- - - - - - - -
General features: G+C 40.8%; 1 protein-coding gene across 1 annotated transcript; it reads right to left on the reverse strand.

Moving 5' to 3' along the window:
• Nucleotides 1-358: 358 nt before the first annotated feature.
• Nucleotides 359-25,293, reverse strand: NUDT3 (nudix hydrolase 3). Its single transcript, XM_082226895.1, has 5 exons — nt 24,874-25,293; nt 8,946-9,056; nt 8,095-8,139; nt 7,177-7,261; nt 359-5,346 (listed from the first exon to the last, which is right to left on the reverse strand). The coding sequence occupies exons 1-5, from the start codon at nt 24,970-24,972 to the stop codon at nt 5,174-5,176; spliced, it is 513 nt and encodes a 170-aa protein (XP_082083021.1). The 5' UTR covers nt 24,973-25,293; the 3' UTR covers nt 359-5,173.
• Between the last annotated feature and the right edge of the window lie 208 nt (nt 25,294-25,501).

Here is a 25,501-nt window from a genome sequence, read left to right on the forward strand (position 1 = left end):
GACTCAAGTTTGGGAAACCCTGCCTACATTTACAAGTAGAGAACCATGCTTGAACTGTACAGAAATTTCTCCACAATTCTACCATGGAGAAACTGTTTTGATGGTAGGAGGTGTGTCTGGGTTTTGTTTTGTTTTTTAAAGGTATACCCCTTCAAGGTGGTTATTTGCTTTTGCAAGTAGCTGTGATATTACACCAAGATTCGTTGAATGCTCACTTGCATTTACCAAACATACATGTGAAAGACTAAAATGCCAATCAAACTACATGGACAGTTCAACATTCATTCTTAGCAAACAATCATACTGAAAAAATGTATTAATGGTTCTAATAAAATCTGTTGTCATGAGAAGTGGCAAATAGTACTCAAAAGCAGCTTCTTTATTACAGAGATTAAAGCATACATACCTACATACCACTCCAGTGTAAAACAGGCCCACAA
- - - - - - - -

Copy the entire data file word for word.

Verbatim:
General features: G+C 40.8%; 1 protein-coding gene across 1 annotated transcript; it reads right to left on the reverse strand.

Moving 5' to 3' along the window:
• Nucleotides 1-358: 358 nt before the first annotated feature.
• Nucleotides 359-25,293, reverse strand: NUDT3 (nudix hydrolase 3). Its single transcript, XM_082226895.1, has 5 exons — nt 24,874-25,293; nt 8,946-9,056; nt 8,095-8,139; nt 7,177-7,261; nt 359-5,346 (listed from the first exon to the last, which is right to left on the reverse strand). The coding sequence occupies exons 1-5, from the start codon at nt 24,970-24,972 to the stop codon at nt 5,174-5,176; spliced, it is 513 nt and encodes a 170-aa protein (XP_082083021.1). The 5' UTR covers nt 24,973-25,293; the 3' UTR covers nt 359-5,173.
• Between the last annotated feature and the right edge of the window lie 208 nt (nt 25,294-25,501).

Here is a 25,501-nt window from a genome sequence, read left to right on the forward strand (position 1 = left end):
GACTCAAGTTTGGGAAACCCTGCCTACATTTACAAGTAGAGAACCATGCTTGAACTGTACAGAAATTTCTCCACAATTCTACCATGGAGAAACTGTTTTGATGGTAGGAGGTGTGTCTGGGTTTTGTTTTGTTTTTTAAAGGTATACCCCTTCAAGGTGGTTATTTGCTTTTGCAAGTAGCTGTGATATTACACCAAGATTCGTTGAATGCTCACTTGCATTTACCAAACATACATGTGAAAGACTAAAATGCCAATCAAACTACATGGACAGTTCAACATTCATTCTTAGCAAACAATCATACTGAAAAAATGTATTAATGGTTCTAATAAAATCTGTTGTCATGAGAAGTGGCAAATAGTACTCAAAAGCAGCTTCTTTATTACAGAGATTAAAGCATACATACCTACATACCACTCCAGTGTAAAACAGGCCCACAA